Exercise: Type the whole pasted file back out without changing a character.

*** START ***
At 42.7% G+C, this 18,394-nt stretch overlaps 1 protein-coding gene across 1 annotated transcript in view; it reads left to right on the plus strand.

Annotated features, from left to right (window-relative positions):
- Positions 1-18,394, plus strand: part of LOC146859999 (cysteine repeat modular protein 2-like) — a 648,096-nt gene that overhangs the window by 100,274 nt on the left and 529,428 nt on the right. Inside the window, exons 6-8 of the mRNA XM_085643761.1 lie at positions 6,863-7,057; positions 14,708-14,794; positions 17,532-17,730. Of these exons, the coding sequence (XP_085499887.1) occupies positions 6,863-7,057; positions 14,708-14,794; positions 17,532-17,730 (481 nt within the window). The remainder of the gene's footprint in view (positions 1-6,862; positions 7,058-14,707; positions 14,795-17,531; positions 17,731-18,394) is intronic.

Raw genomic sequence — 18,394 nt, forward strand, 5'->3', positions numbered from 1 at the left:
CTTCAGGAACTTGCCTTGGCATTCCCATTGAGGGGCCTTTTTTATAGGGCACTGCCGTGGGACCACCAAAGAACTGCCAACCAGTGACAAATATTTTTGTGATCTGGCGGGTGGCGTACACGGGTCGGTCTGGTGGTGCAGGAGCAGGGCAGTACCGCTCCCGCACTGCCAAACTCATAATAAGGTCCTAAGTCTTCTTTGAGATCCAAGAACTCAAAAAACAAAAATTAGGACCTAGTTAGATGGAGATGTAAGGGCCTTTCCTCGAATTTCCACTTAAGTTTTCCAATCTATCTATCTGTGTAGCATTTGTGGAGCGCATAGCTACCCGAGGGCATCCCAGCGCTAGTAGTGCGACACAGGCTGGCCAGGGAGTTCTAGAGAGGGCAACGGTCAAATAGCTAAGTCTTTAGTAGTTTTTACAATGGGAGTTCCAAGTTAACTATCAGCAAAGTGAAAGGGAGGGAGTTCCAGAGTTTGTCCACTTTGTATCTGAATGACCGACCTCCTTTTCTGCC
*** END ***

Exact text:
At 42.7% G+C, this 18,394-nt stretch overlaps 1 protein-coding gene across 1 annotated transcript in view; it reads left to right on the plus strand.

Annotated features, from left to right (window-relative positions):
- Positions 1-18,394, plus strand: part of LOC146859999 (cysteine repeat modular protein 2-like) — a 648,096-nt gene that overhangs the window by 100,274 nt on the left and 529,428 nt on the right. Inside the window, exons 6-8 of the mRNA XM_085643761.1 lie at positions 6,863-7,057; positions 14,708-14,794; positions 17,532-17,730. Of these exons, the coding sequence (XP_085499887.1) occupies positions 6,863-7,057; positions 14,708-14,794; positions 17,532-17,730 (481 nt within the window). The remainder of the gene's footprint in view (positions 1-6,862; positions 7,058-14,707; positions 14,795-17,531; positions 17,731-18,394) is intronic.

Raw genomic sequence — 18,394 nt, forward strand, 5'->3', positions numbered from 1 at the left:
CTTCAGGAACTTGCCTTGGCATTCCCATTGAGGGGCCTTTTTTATAGGGCACTGCCGTGGGACCACCAAAGAACTGCCAACCAGTGACAAATATTTTTGTGATCTGGCGGGTGGCGTACACGGGTCGGTCTGGTGGTGCAGGAGCAGGGCAGTACCGCTCCCGCACTGCCAAACTCATAATAAGGTCCTAAGTCTTCTTTGAGATCCAAGAACTCAAAAAACAAAAATTAGGACCTAGTTAGATGGAGATGTAAGGGCCTTTCCTCGAATTTCCACTTAAGTTTTCCAATCTATCTATCTGTGTAGCATTTGTGGAGCGCATAGCTACCCGAGGGCATCCCAGCGCTAGTAGTGCGACACAGGCTGGCCAGGGAGTTCTAGAGAGGGCAACGGTCAAATAGCTAAGTCTTTAGTAGTTTTTACAATGGGAGTTCCAAGTTAACTATCAGCAAAGTGAAAGGGAGGGAGTTCCAGAGTTTGTCCACTTTGTATCTGAATGACCGACCTCCTTTTCTGCC